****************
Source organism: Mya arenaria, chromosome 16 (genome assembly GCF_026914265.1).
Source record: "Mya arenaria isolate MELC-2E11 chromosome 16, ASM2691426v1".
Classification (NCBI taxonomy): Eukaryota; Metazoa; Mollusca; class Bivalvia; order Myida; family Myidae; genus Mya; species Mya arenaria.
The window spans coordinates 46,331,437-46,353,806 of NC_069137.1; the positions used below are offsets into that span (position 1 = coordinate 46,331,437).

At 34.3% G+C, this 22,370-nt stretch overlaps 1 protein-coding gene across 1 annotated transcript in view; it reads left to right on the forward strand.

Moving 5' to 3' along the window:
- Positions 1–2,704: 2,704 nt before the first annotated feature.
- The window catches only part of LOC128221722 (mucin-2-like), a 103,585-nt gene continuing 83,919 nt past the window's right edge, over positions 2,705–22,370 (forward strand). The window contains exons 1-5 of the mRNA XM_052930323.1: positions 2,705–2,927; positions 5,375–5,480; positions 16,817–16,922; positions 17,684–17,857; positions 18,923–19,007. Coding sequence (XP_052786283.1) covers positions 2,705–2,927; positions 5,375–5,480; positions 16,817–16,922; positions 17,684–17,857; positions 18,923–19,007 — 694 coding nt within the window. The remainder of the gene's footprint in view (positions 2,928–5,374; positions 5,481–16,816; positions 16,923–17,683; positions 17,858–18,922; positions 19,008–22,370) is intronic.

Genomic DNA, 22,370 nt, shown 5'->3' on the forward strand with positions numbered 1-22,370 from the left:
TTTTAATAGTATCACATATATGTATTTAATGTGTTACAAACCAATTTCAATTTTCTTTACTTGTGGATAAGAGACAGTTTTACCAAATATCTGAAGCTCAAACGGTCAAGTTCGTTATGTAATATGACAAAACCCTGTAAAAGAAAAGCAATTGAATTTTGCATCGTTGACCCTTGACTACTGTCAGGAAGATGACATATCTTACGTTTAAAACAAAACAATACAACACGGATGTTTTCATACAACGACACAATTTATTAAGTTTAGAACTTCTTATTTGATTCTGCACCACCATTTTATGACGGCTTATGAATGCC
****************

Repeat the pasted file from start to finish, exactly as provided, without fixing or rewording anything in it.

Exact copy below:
Source organism: Mya arenaria, chromosome 16 (genome assembly GCF_026914265.1).
Source record: "Mya arenaria isolate MELC-2E11 chromosome 16, ASM2691426v1".
Classification (NCBI taxonomy): Eukaryota; Metazoa; Mollusca; class Bivalvia; order Myida; family Myidae; genus Mya; species Mya arenaria.
The window spans coordinates 46,331,437-46,353,806 of NC_069137.1; the positions used below are offsets into that span (position 1 = coordinate 46,331,437).

At 34.3% G+C, this 22,370-nt stretch overlaps 1 protein-coding gene across 1 annotated transcript in view; it reads left to right on the forward strand.

Moving 5' to 3' along the window:
- Positions 1–2,704: 2,704 nt before the first annotated feature.
- The window catches only part of LOC128221722 (mucin-2-like), a 103,585-nt gene continuing 83,919 nt past the window's right edge, over positions 2,705–22,370 (forward strand). The window contains exons 1-5 of the mRNA XM_052930323.1: positions 2,705–2,927; positions 5,375–5,480; positions 16,817–16,922; positions 17,684–17,857; positions 18,923–19,007. Coding sequence (XP_052786283.1) covers positions 2,705–2,927; positions 5,375–5,480; positions 16,817–16,922; positions 17,684–17,857; positions 18,923–19,007 — 694 coding nt within the window. The remainder of the gene's footprint in view (positions 2,928–5,374; positions 5,481–16,816; positions 16,923–17,683; positions 17,858–18,922; positions 19,008–22,370) is intronic.

Genomic DNA, 22,370 nt, shown 5'->3' on the forward strand with positions numbered 1-22,370 from the left:
TTTTAATAGTATCACATATATGTATTTAATGTGTTACAAACCAATTTCAATTTTCTTTACTTGTGGATAAGAGACAGTTTTACCAAATATCTGAAGCTCAAACGGTCAAGTTCGTTATGTAATATGACAAAACCCTGTAAAAGAAAAGCAATTGAATTTTGCATCGTTGACCCTTGACTACTGTCAGGAAGATGACATATCTTACGTTTAAAACAAAACAATACAACACGGATGTTTTCATACAACGACACAATTTATTAAGTTTAGAACTTCTTATTTGATTCTGCACCACCATTTTATGACGGCTTATGAATGCC